- - Wednesday, June 15, 2011

Known for their generosity to strangers, Tunisians are starting to crack under the weight of caring for hundreds of thousands of refugees from the civil war in neighboring Libya.

About 2,000 refugees cross into Tunisia every day, adding to more than 200,000 who have sought shelter there since the Libyan conflict broke out in February.

“The Tunisians have been so generous since Day One,” said Firas Kayal, spokesman in Tunisia for the U.N. refugee agency. “But, of course, you cannot take that for granted.”

Tunisia is struggling with a fractious government and crippled economy five months after its January revolution that overthrew longtime President Zine El Abidine Ben Ali and sparked the so-called “Arab Spring.”

The interim government pledged to hold an election July 24 to choose a parliament that will write a new constitution, but election officials fear they have too little time to organize a legitimate vote.

Nearly 70 political parties plan to run candidates, but most will be lawyers, activists or academics with no government experience and little economic knowledge.

Tunisia’s economic growth is expected to fall to as little as 1 percent this year from nearly 4 percent in 2010.

Tunisia is in a very delicate situation,” said Diana Eltahawy, a researcher with Amnesty International. “It’s not fair to ask the Tunisian authorities to absorb all of the [refugee] burden.”

Mehdi Mabrouk, a sociology professor at the University of Tunis and a specialist on migration, said the country is ill-equipped to handle the crush of immigrants.

“We don’t have a great deal of knowledge or expertise when it comes to dealing with refugees,” he said.

Tunisia threw open its borders immediately after the conflict in Libya started. Families in the Tunisian south have been particularly generous, taking in the majority of the estimated 60,000 people who have fled the fighting in western Libya over the past two months.

The continued presence of the refugees from sub-Saharan Africa also is creating tension.

On May 23, some of the residents at the Choucha refugee camp near the border blocked a main road that acts as a vital trade link to Libya. Angry locals from the town of Ben Gardane retaliated by attacking the camp, ripping down tents and setting them on fire.

“The military wasn’t able to manage the situation,” said Mike Bates, head of the Doctors Without Borders mission in Tunisia. “It was chaotic, and people were pretty much running for whatever safety they could find.”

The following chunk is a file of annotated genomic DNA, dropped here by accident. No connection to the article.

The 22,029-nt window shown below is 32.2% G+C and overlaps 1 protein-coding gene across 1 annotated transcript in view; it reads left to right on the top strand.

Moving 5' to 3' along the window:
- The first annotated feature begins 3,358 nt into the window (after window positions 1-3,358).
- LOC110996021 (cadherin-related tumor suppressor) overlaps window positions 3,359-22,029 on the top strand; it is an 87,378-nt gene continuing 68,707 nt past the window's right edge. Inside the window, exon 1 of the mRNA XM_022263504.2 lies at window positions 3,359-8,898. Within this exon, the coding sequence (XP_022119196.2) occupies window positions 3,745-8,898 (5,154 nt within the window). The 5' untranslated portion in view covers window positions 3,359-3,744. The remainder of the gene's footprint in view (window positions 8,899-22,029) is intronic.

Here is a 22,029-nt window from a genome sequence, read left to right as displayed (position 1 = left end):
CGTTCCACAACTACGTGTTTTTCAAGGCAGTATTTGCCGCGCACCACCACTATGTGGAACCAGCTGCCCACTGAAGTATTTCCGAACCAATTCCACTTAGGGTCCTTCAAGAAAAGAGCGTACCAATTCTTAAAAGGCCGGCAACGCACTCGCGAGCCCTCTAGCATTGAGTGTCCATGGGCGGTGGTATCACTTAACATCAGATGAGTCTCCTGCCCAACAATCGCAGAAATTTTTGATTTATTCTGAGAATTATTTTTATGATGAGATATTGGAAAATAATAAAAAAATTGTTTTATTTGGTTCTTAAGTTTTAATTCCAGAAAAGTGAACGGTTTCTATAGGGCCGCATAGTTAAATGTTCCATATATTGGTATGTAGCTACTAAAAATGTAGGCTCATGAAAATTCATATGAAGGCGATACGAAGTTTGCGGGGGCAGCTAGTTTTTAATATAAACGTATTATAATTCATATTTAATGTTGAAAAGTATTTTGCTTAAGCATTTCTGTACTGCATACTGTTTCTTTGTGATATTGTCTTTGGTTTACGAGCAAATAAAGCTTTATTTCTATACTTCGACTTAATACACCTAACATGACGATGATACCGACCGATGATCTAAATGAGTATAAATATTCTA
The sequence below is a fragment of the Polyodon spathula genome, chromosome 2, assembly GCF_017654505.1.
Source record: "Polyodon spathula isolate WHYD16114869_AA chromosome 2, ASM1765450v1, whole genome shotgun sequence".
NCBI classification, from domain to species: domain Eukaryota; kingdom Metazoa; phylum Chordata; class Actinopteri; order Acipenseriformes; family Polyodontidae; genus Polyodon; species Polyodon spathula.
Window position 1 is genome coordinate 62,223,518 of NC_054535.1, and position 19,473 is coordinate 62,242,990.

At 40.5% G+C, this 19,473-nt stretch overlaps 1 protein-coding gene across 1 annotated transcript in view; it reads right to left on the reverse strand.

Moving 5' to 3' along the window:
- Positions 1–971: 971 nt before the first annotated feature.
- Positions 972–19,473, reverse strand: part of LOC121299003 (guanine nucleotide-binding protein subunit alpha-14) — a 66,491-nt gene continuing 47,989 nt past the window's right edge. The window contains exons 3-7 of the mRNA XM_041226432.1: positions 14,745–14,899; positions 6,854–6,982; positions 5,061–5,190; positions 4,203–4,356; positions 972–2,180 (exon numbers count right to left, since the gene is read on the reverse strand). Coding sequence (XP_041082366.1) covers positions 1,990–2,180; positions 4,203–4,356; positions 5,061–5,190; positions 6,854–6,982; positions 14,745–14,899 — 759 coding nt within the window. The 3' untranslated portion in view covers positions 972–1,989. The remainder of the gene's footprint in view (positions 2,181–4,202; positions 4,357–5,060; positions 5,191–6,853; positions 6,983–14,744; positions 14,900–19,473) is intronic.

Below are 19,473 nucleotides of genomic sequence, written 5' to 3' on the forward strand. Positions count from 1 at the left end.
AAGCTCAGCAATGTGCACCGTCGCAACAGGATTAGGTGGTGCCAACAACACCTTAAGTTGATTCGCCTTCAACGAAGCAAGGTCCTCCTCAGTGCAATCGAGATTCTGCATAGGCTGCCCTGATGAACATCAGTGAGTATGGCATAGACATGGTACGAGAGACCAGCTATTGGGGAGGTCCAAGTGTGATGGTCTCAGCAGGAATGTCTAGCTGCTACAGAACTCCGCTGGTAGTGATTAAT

The violence left at least two people dead and 15 injured.

Some of the camp residents have become so frustrated by their situation that they have attempted the sea crossing to Europe. About 1,200 refugees have drowned during the perilous journey.

The United Nations and human rights groups such as AmnestyInternational have made urgent appeals to Western countries to take in more refugees fleeing the unrest in North Africa. Europe and the United States have agreed to accept about 900 people.

“One of the contradictions in Western policy is that while there are bombs falling to protect civilians in Libya, the European countries are not welcoming these refugees,” said Daniel Williams of Human Rights Watch.

More than 45,000 Libyans have sought shelter in the regional center of Tataouine, a city of 100,000. Tahar Cheniti, director of the Tunisian Red Crescent, said local families are hosting 95 percent of the refugees.

The region also is plagued by shortages of food and other necessities.

“The Tunisian authorities are doing a lot,” said Nader El Hamessi of the World Medical Camp for Libya, a nonprofit set up this year by Libyans based in Britain. “But it’s not a wealthy country to start with, and they have their political issues to deal with without the Libyans coming here.”

In May, the regional Tunisian Red Crescent office said Tataouine was at a breaking point. The World Food Program stepped in and began distributing food to refugees and host families.

Abraham, one of many Africans in the Choucha refugee camp near the Libyan border, said he desperately wants to leave. The Nigerian, who gave only his first name, said he fled his home after taking part in anti-government protests.

He had been working in Libya for two years when the war started. He said soldiers loyal to Libyan dictator Moammar Gadhafi came to his house and took him first to Tripoli and then the Tunisian border.

“The environment here is not easy,” he said of the refugee camp. “The only thing we are hoping for is that the U.N. will consider our condition and take us to a better place so we can start our lives.”

c Thorsten Winsel in Choucha camp, Tunisia, contributed to this report.

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